by Pete Bruno
Retired Air Force Lt. Col. Richard E. Cole, the last of World War II’s Doolittle Raiders, passed away in San Antonio according to accurate reports. Cole was 103 years old. Arrangements are being made for a memorial service at Randolph Air Force Base, and Cole will be interred at Arlington National Cemetery.
The 103-year-old Lt. Richard Cole was the last survivor of the 80 U.S. Army Air Corps airmen who flew the Doolittle Raid, a one-way airstrike over Japan during World War II. The raid, on April 18, 1942, came 133 days after the Japanese surprise attack on Pearl Harbor and involved 16 B-25 crews trained primarily out of Eglin Auxiliary Field in Eglin, Florida.
Cole was the co-pilot of aviation pioneer and raid architect Lt. Col. James “Jimmy” Doolittle. Their modified B-25 Mitchell bomber was the first to leave the flight deck of the USS Hornet at 8:25 a.m. One-by-one 15 others followed flying independently to bomb 10 military targets and industrial targets in Tokyo, and targets in Yokohama, Yokosuka, Nagoya, Kobe and Osaka.
For a little more than two weeks in March 1942, they trained at Eglin Field for their incredible mission: launching stripped-down B-25 bombers off the deck of an aircraft carrier and flying hundreds of miles across the Pacific Ocean to bomb Japan. Less than a month after leaving Eglin Field, on April 18, 1942, the Doolittle Raiders, all volunteers, boarded 16 B-25 bombers on the deck of the U.S.S. Hornet in the Pacific to start their mission.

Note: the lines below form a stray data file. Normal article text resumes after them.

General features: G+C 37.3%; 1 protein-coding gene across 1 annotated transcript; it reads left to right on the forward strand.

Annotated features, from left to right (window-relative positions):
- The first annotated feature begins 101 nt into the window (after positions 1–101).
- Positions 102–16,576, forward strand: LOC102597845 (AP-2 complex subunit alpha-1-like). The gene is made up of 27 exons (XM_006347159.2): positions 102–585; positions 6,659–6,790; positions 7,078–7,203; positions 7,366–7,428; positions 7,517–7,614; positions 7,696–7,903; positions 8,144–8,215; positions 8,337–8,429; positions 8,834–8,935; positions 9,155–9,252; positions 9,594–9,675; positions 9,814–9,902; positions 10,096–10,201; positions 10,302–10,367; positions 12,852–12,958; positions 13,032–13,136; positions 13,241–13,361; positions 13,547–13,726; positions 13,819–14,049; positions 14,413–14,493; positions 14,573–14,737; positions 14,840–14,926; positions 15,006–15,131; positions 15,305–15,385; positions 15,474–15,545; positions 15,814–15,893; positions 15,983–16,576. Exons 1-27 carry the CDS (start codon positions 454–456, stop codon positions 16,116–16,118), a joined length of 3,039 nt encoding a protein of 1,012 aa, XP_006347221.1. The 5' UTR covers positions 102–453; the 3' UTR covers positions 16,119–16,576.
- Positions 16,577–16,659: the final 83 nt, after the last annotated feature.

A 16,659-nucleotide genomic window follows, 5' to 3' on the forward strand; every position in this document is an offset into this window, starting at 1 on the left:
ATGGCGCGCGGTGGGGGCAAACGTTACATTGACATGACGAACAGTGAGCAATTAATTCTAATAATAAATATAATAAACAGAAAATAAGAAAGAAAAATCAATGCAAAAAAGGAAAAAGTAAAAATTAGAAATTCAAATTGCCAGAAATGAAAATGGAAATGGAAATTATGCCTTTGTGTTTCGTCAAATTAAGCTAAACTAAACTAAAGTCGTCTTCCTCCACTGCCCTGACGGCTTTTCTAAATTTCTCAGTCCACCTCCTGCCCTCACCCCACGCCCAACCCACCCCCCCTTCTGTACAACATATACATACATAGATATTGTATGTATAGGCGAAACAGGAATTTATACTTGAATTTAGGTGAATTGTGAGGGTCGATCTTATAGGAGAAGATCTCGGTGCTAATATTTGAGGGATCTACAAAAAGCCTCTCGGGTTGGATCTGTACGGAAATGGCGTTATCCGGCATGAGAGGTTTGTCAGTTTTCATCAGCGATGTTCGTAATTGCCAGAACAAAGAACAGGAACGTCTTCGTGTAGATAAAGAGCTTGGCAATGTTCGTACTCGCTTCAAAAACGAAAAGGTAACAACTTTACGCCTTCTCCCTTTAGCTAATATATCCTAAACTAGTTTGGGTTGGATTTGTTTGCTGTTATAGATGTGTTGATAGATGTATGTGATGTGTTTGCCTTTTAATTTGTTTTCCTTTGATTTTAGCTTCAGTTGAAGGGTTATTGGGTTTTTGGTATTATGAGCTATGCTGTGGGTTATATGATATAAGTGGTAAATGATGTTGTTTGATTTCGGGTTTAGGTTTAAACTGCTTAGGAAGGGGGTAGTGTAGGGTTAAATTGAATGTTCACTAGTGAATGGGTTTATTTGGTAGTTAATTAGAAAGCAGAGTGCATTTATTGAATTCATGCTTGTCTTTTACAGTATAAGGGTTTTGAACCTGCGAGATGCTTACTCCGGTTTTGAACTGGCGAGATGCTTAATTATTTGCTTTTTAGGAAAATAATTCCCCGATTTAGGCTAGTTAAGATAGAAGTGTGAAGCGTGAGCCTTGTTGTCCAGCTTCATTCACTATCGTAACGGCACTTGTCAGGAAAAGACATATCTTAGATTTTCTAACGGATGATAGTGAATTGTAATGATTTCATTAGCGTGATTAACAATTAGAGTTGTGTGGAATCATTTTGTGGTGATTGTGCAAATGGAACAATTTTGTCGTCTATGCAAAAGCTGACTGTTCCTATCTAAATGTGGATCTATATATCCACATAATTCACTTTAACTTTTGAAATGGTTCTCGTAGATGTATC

Three Raiders died trying to reach China after the attack, and eight were captured by Japanese soldiers. Three were executed, and a fourth died in captivity. Cole parachuted, and he and other Raiders were helped to safety by Chinese partisans. Recently, the 80 Raiders were honored with the Congressional Gold Medal for their “outstanding heroism, valor, skill and service to the United States.”
The bold raid is credited with lifting U.S. spirits and helping change the tide of the war in the Pacific. The Hangardeck.com flag is at half-mast. Lt. Col. Cole was a humble American hero that will be missed by all.